p2 … hpeak2 – peak value in the second derivative of pv
 p3 … d2 – peak to peak amplitude of t_d2pv
 p4 … tgain
Automatic mode
The control law of the SMHCCA block in automatic mode (MAN=off) is based on the discrete
dynamic sliding mode control technique and employs a special thirdorder filter for estimating
the first and second derivatives of the control error.
After a setpoint change or upset, the controller enters the first phase, the reaching phase, where the discrete sliding variable
is forced to zero. In this definition, ${e}_{k}$, ${\u0117}_{k}$, ${\xeb}_{k}$ denote the filtered deviation error $\left(\mathtt{\text{pv}}\mathtt{\text{sp}}\right)$, its first and second derivatives at time $k$, respectively. The parameters $\xi $ and $\Omega $ are described below. In the second phase, the quasi sliding mode, the variable ${s}_{k}$ is kept near zero value through appropriate control actions, alternating between heating and cooling modes. The amplitudes for heating and cooling are adapted to approximately achieve ${s}_{k}=0$. Consequently, the hypothetical continuous sliding variable
remains approximately zero at all times. In other words, the control deviation $e$ is described by a secondorder differential equation
This implies that the evolution of $e$ can be influenced by choosing the parameters $\xi $ and $\Omega $. Note that for stable behavior, it is required that $\xi >0$ and $\Omega >0$. The typical optimal value of $\xi $ lies in the range $\left[0.1,8\right]$. The optimal value of $\Omega $ is strongly dependent on the controlled process; slower processes have a lower optimal $\Omega $, and faster ones have a higher. The recommended value of $\Omega $ for the start of tuning parameters is $\pi \u2215\left(5{T}_{C}\right)$.
The manipulated variable mv typically ranges from $\left[1,1\right]$. A positive value corresponds to heating, a negative to cooling, e.g., $\mathtt{\text{mv}}=1$ means full heating. The limits on mv can be set by the parameters hilim_p and hilim_m. This limitation may be necessary when there is a significant asymmetry between heating and cooling. For example, if cooling is much more aggressive than heating in the working zone, it is appropriate to set $\mathtt{\text{hilim\_p}}=1$ and $\mathtt{\text{hilim\_m}}<1$. If such limitation is only to be applied in some time interval after a change of setpoint (during the transient response), the initial values of the heating (cooling) action amplitude u0_p and u0_m should be set such that $\mathtt{\text{u0\_p}}\le \mathtt{\text{hilim\_p}}$ and $\mathtt{\text{u0\_m}}\le \mathtt{\text{hilim\_m}}$.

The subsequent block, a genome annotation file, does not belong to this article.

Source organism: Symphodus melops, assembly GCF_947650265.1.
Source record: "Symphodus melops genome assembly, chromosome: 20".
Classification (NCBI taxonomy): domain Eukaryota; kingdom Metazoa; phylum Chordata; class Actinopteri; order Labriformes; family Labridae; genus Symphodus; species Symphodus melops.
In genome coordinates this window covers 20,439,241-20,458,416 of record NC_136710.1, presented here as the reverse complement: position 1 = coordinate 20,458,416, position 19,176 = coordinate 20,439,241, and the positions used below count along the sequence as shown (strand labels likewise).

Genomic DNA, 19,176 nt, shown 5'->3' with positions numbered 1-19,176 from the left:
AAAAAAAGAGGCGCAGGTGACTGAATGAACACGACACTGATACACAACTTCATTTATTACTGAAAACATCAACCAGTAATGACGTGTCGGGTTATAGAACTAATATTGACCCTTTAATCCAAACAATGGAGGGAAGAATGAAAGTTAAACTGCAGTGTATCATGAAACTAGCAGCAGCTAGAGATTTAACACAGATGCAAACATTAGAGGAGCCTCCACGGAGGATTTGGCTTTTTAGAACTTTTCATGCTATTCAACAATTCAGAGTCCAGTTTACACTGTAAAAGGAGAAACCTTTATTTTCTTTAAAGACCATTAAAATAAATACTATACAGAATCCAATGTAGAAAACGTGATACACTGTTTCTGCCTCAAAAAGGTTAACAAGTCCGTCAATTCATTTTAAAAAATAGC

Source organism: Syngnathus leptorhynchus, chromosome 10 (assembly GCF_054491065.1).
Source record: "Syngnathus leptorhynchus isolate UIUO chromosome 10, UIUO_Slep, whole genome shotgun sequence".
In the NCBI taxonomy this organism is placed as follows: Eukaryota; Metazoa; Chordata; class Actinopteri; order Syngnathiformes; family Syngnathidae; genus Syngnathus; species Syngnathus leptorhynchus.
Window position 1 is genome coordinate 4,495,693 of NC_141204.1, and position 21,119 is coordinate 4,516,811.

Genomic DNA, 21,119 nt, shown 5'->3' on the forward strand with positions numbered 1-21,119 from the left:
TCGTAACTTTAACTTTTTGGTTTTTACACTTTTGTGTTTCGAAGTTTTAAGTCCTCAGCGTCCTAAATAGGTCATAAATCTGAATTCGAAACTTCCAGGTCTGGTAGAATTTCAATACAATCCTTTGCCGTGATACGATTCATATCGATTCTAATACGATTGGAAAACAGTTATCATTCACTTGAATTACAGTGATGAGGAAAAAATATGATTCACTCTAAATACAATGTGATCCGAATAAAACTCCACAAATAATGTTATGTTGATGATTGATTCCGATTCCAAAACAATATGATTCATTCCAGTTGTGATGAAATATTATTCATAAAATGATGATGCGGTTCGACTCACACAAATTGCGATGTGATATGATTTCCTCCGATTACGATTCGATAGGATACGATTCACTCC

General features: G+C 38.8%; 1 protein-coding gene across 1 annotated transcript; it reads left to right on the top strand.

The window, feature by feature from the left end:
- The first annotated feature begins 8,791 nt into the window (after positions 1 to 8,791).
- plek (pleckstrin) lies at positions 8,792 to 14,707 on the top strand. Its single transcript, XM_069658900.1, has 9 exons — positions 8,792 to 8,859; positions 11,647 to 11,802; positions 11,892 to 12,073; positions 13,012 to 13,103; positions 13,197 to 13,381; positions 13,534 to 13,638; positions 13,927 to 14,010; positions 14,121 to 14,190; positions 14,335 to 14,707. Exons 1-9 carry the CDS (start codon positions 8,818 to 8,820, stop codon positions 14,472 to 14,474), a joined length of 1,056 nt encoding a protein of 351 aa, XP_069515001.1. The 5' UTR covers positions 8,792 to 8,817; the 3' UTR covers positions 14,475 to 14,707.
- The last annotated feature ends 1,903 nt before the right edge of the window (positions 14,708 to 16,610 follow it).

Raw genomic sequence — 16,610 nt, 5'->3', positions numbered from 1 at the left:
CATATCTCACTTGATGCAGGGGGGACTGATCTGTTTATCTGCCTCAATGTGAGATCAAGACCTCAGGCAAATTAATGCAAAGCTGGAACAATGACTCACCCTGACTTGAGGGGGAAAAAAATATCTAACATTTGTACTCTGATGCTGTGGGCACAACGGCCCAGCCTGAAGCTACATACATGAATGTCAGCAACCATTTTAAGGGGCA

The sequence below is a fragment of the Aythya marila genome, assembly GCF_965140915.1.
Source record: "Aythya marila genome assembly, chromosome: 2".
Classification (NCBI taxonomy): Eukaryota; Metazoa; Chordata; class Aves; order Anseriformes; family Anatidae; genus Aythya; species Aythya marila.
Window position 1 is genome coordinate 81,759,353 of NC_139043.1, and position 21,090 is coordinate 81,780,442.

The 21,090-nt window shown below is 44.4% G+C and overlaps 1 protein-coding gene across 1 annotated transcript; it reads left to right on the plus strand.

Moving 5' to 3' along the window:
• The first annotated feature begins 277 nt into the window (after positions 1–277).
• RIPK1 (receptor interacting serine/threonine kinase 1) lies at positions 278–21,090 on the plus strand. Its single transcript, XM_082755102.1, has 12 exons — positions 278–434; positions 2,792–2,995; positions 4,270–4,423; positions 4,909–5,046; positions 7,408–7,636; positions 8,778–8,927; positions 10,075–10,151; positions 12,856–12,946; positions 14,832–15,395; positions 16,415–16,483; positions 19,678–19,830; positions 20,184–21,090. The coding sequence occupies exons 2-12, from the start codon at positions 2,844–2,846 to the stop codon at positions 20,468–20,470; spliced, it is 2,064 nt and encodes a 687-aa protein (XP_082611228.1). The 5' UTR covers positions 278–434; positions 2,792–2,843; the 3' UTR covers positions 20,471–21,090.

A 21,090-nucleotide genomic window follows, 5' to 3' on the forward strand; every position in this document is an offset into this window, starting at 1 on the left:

The amplitudes of heating and cooling variables t_ukp and t_ukm, respectively, are automatically adapted by a special algorithm to achieve a quasisliding mode, where the signs of $\mathtt{\text{sk}}$ alternate at each step. In this case, the controller output isv switches between $1$ and $1$. The rate of adaptation of heating and cooling amplitudes is given by the time constants taup and taum. Both of these time constants must be sufficiently large to ensure the proper functioning of adaptation, but finetuning is not essential for the final quality of regulation. For completeness, mv is determined based on the amplitudes t_ukp and t_ukm according to the following expression: